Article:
Have you ever driven through a neighborhood and notice how run down it looks with unkempt yards, peeling paint on structures, and bumpy roads? It's unappealing to potential buyers and frustrating for homeowners.A homeowners association will always need maintaining, and it's up to both the HOA management and Board Members to prepare for ongoing and unexpected maintenance. Maintaining a homeowners association may include:
Repairing structures, such as patching damaged roofs or siding
Common area landscaping, such as mowing the lawns, maintaining gardens and trimming bushes
The Reserve Study
It's crucial that the Board of Directors conducts a reserve study. The reserve study, usually done by a reserve specialist, is a budget planning tool that helps identify the current status of the reserve fund, which helps to offset major expenses in common areas of the homeowners association.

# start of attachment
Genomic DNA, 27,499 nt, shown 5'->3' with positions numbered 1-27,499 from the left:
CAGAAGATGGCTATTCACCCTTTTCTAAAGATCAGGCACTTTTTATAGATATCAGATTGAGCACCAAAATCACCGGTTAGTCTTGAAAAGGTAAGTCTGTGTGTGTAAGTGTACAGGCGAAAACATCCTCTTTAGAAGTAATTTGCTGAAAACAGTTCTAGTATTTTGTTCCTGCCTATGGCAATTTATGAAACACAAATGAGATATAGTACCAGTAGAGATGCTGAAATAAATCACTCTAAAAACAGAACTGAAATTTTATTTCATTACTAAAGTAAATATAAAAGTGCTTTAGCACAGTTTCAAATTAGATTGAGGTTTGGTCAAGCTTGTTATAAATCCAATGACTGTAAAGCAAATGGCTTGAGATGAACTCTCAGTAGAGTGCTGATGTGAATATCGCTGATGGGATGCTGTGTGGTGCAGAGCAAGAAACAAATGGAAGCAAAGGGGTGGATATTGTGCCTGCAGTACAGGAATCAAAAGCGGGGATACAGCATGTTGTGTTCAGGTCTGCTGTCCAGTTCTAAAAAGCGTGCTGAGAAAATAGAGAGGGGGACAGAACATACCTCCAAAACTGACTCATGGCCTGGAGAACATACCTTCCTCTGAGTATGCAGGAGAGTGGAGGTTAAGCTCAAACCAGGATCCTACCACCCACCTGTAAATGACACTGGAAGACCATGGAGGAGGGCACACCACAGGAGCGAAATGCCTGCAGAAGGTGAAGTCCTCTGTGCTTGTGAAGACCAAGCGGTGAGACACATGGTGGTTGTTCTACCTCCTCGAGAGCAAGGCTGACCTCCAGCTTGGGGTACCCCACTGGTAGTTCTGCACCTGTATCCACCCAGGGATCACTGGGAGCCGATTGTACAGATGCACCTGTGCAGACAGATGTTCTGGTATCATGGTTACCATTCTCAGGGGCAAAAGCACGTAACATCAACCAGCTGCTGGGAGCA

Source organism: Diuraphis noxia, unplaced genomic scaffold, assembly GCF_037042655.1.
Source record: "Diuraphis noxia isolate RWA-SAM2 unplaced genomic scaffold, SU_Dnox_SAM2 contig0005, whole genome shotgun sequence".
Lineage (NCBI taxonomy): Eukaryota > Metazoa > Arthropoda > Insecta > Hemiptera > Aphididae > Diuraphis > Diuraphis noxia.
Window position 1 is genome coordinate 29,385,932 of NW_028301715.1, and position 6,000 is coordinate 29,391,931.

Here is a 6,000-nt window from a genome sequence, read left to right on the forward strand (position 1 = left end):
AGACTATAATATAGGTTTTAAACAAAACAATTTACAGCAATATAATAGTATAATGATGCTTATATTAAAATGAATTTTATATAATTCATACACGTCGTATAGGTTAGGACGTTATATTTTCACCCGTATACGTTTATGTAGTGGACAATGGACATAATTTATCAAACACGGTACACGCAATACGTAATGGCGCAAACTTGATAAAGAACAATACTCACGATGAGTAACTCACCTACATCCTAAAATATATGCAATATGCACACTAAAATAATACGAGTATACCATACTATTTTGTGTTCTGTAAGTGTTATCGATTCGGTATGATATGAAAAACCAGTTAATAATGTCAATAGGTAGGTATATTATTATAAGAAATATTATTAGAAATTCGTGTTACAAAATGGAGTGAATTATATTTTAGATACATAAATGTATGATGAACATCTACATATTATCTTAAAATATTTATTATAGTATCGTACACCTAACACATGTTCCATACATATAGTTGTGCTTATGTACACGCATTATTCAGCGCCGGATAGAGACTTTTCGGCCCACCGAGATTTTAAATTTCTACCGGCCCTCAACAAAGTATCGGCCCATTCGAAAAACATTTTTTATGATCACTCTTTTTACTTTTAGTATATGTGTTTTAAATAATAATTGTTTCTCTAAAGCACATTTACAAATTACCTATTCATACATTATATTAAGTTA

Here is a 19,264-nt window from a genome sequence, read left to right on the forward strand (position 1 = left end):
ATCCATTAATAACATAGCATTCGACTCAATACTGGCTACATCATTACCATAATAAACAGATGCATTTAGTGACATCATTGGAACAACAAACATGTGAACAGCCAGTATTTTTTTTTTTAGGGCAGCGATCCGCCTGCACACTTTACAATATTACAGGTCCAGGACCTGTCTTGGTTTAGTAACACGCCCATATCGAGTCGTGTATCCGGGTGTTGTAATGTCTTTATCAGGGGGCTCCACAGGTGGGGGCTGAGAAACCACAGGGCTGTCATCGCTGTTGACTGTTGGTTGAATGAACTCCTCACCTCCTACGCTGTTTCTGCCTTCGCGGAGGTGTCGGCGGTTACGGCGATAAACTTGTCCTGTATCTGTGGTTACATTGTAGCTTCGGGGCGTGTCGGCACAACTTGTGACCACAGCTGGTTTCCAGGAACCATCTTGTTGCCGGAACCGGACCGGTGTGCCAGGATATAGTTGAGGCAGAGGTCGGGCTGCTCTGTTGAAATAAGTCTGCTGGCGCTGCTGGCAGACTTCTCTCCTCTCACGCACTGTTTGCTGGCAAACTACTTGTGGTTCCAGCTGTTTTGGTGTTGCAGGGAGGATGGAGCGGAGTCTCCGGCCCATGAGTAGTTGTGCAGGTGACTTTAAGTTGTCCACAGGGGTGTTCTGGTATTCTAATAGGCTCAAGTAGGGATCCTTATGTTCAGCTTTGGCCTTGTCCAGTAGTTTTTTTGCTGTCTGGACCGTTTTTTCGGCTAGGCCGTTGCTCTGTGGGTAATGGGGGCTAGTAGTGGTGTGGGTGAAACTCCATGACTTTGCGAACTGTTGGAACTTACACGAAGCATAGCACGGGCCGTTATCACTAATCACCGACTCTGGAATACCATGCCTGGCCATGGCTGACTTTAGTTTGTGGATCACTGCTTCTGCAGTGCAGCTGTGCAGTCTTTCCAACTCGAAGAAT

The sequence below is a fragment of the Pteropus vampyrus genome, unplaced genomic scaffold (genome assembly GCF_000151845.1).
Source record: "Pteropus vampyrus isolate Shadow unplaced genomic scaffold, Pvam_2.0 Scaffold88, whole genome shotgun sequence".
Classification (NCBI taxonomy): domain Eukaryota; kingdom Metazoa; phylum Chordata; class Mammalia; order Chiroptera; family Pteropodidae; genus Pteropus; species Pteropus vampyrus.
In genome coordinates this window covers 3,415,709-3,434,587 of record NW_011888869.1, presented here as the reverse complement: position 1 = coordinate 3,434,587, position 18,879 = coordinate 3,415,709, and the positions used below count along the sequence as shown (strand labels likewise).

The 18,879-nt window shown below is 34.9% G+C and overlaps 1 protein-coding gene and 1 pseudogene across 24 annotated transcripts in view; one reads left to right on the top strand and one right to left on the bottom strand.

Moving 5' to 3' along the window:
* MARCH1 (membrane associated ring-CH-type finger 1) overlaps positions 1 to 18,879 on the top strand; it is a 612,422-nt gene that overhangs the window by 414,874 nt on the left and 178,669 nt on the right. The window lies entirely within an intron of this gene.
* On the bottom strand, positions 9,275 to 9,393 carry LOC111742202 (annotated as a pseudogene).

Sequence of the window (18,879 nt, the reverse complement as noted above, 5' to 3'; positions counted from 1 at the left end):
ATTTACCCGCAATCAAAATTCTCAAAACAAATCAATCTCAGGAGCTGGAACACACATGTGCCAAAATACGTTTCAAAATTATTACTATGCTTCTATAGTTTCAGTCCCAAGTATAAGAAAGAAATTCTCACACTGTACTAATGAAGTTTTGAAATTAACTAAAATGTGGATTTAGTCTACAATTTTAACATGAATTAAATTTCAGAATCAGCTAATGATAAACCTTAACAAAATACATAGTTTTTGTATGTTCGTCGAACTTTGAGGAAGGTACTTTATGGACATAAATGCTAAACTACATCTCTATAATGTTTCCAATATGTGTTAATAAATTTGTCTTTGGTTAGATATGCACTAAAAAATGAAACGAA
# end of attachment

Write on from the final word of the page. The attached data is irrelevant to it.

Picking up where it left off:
When an HOA Board has a reserve study to reference, they can make incredible strides in maintaining their community at its healthiest level. Unfortunately, the a Board refuses to trust in or even do a reserve study, it ultimately creates larger neglected maintenance issues and increases in assessments to the entire homeowners association community.
Reactive to Proactive
It's helpful to have a maintenance plan to keep things running smoothly in the Association to avoid financial hardships. The goal should be to get your HOA from a reactive status to a proactive status by evaluating the exposure to risk, knowing the areas that have ongoing maintenance requirements, keeping an accurate maintenance log, and reviewing the reserve study each year.
A maintenance plan can help HOA management – including the property manager and Board of Directors – understand the ways to properly maintain the common components of a homeowners association. This will hopefully help extend the life of the facilities and reduce HOA fees for members.